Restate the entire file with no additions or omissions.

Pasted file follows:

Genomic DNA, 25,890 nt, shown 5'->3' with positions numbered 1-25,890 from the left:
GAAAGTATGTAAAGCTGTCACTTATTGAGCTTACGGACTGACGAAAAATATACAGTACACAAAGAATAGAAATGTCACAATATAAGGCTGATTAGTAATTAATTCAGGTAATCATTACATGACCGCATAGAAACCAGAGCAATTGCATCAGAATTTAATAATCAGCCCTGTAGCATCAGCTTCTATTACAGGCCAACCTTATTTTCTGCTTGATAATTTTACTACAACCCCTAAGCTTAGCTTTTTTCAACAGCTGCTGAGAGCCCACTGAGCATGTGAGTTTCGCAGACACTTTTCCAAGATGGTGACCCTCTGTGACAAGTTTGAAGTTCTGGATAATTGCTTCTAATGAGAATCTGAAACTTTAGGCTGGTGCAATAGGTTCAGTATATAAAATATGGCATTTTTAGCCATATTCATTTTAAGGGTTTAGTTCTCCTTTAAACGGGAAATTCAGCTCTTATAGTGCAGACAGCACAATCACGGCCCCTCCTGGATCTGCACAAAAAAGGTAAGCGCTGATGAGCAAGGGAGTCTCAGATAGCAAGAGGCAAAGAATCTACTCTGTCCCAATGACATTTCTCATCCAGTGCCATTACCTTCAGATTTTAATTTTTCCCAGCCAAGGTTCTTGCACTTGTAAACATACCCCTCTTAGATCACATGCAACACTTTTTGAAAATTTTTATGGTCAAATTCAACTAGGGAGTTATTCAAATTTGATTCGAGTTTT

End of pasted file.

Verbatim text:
Genomic DNA, 25,890 nt, shown 5'->3' with positions numbered 1-25,890 from the left:
GAAAGTATGTAAAGCTGTCACTTATTGAGCTTACGGACTGACGAAAAATATACAGTACACAAAGAATAGAAATGTCACAATATAAGGCTGATTAGTAATTAATTCAGGTAATCATTACATGACCGCATAGAAACCAGAGCAATTGCATCAGAATTTAATAATCAGCCCTGTAGCATCAGCTTCTATTACAGGCCAACCTTATTTTCTGCTTGATAATTTTACTACAACCCCTAAGCTTAGCTTTTTTCAACAGCTGCTGAGAGCCCACTGAGCATGTGAGTTTCGCAGACACTTTTCCAAGATGGTGACCCTCTGTGACAAGTTTGAAGTTCTGGATAATTGCTTCTAATGAGAATCTGAAACTTTAGGCTGGTGCAATAGGTTCAGTATATAAAATATGGCATTTTTAGCCATATTCATTTTAAGGGTTTAGTTCTCCTTTAAACGGGAAATTCAGCTCTTATAGTGCAGACAGCACAATCACGGCCCCTCCTGGATCTGCACAAAAAAGGTAAGCGCTGATGAGCAAGGGAGTCTCAGATAGCAAGAGGCAAAGAATCTACTCTGTCCCAATGACATTTCTCATCCAGTGCCATTACCTTCAGATTTTAATTTTTCCCAGCCAAGGTTCTTGCACTTGTAAACATACCCCTCTTAGATCACATGCAACACTTTTTGAAAATTTTTATGGTCAAATTCAACTAGGGAGTTATTCAAATTTGATTCGAGTTTT